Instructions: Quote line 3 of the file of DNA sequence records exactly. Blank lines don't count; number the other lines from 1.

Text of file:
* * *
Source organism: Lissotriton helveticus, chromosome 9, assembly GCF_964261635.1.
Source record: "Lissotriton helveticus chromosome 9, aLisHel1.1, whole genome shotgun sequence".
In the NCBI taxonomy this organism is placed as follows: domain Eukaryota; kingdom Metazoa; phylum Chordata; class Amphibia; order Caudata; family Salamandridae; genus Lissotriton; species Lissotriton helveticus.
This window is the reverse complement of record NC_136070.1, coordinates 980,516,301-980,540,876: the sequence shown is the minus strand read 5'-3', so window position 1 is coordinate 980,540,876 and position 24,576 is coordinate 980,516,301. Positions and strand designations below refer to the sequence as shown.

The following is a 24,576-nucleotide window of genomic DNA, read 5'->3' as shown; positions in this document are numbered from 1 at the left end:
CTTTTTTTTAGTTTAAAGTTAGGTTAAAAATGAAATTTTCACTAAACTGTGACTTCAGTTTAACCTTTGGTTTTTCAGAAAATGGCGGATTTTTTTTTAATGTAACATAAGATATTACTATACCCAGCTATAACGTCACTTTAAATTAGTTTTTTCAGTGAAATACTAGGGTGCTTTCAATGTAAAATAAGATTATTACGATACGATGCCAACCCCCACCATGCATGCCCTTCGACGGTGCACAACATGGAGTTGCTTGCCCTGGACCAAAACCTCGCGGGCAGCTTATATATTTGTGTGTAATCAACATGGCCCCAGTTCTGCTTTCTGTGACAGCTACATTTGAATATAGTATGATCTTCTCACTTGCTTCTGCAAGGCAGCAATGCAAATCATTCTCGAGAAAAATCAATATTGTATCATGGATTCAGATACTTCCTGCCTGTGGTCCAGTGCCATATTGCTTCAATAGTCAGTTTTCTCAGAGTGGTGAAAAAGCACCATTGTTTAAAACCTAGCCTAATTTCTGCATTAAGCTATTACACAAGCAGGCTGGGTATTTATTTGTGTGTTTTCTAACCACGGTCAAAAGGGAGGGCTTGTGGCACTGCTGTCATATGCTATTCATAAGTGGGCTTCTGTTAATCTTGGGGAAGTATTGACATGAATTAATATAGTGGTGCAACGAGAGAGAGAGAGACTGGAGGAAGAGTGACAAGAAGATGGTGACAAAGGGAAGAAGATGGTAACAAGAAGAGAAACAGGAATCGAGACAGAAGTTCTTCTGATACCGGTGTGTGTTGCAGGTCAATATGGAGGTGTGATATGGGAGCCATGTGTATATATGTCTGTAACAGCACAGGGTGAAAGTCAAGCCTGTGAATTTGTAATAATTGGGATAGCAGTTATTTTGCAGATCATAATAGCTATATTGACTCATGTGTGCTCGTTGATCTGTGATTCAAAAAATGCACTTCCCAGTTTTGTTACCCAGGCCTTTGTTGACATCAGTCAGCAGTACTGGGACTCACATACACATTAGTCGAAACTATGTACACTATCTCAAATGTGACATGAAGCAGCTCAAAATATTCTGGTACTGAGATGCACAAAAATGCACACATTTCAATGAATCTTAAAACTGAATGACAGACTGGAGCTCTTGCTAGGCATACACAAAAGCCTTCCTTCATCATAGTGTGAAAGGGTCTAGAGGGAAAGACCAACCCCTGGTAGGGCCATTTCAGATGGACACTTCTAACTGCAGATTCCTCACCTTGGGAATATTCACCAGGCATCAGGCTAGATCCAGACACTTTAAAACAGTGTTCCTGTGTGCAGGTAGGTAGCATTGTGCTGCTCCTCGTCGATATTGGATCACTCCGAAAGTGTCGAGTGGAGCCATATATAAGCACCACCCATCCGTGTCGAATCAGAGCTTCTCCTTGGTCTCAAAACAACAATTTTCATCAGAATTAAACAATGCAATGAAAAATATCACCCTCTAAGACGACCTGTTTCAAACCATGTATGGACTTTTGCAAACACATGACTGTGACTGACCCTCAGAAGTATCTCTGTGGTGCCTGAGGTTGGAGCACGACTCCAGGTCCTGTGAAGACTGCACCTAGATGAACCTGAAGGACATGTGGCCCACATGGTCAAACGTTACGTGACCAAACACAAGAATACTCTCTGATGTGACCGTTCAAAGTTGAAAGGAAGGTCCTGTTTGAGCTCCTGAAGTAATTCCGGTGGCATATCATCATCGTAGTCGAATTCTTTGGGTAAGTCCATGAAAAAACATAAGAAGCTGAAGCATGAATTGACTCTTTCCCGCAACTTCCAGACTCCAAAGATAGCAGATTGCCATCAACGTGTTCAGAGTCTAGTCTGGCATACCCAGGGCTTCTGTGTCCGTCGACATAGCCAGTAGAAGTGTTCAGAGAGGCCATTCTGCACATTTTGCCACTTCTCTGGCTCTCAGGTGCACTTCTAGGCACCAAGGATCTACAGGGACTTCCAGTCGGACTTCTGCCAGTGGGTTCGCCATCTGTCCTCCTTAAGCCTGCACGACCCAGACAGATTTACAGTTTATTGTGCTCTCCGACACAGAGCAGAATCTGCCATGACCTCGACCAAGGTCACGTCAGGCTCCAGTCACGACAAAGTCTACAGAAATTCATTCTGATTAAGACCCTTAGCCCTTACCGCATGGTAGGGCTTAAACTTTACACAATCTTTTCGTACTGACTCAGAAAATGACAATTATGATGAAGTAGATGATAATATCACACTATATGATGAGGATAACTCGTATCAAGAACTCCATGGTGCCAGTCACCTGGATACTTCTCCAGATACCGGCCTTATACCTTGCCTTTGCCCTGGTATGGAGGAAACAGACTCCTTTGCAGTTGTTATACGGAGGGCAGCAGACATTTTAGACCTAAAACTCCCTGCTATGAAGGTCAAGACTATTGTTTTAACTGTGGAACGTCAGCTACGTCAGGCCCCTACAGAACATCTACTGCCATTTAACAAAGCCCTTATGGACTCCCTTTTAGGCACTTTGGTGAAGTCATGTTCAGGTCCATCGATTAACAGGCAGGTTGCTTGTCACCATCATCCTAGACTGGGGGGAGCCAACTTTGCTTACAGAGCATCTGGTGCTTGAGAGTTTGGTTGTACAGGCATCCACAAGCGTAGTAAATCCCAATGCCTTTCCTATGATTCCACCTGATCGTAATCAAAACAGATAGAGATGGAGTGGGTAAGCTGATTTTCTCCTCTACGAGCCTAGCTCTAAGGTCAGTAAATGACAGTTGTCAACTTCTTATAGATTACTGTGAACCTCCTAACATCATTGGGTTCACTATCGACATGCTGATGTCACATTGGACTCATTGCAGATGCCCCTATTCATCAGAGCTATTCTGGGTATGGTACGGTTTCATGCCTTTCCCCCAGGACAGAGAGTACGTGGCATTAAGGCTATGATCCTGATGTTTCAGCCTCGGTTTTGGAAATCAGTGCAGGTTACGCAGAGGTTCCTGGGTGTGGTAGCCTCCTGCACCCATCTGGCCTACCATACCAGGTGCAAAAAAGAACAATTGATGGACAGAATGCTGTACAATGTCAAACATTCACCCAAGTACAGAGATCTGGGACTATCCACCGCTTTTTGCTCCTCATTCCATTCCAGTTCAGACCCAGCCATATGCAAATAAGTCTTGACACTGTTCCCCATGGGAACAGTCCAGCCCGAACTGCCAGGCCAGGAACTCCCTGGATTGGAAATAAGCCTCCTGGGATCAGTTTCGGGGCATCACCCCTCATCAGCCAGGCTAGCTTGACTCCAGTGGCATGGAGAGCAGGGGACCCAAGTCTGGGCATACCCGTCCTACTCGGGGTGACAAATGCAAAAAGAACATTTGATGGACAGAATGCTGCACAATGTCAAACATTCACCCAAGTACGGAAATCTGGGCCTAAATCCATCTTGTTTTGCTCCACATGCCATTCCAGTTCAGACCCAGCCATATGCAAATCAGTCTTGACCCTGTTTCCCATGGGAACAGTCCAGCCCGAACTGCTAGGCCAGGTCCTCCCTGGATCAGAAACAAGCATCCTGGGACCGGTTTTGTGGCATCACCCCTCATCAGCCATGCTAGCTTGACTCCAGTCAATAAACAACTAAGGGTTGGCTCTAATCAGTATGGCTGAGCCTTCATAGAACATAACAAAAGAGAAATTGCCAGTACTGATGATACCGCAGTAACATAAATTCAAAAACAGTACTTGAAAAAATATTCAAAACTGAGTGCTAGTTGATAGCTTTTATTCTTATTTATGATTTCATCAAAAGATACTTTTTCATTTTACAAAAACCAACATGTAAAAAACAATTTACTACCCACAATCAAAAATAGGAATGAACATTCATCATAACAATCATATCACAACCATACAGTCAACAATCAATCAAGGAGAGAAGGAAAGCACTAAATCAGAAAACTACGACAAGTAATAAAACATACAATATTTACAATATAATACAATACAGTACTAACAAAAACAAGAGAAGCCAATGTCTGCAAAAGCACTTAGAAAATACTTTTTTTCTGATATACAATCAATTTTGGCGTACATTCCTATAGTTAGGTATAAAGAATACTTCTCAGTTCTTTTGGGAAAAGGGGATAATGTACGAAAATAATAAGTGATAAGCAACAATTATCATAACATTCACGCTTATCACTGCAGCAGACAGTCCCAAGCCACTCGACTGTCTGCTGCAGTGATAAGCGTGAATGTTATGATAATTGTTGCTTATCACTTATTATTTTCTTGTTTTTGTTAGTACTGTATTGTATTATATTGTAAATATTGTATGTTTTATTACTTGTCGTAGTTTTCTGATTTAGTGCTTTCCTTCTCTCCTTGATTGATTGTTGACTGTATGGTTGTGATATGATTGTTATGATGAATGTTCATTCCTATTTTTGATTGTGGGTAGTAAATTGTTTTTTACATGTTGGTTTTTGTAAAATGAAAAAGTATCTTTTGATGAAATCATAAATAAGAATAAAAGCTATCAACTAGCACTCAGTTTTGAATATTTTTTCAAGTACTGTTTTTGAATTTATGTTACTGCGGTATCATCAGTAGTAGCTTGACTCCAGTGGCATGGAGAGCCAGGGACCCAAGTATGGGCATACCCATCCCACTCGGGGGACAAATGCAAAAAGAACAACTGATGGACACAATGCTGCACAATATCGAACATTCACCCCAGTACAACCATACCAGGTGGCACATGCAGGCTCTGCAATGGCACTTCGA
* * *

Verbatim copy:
In the NCBI taxonomy this organism is placed as follows: domain Eukaryota; kingdom Metazoa; phylum Chordata; class Amphibia; order Caudata; family Salamandridae; genus Lissotriton; species Lissotriton helveticus.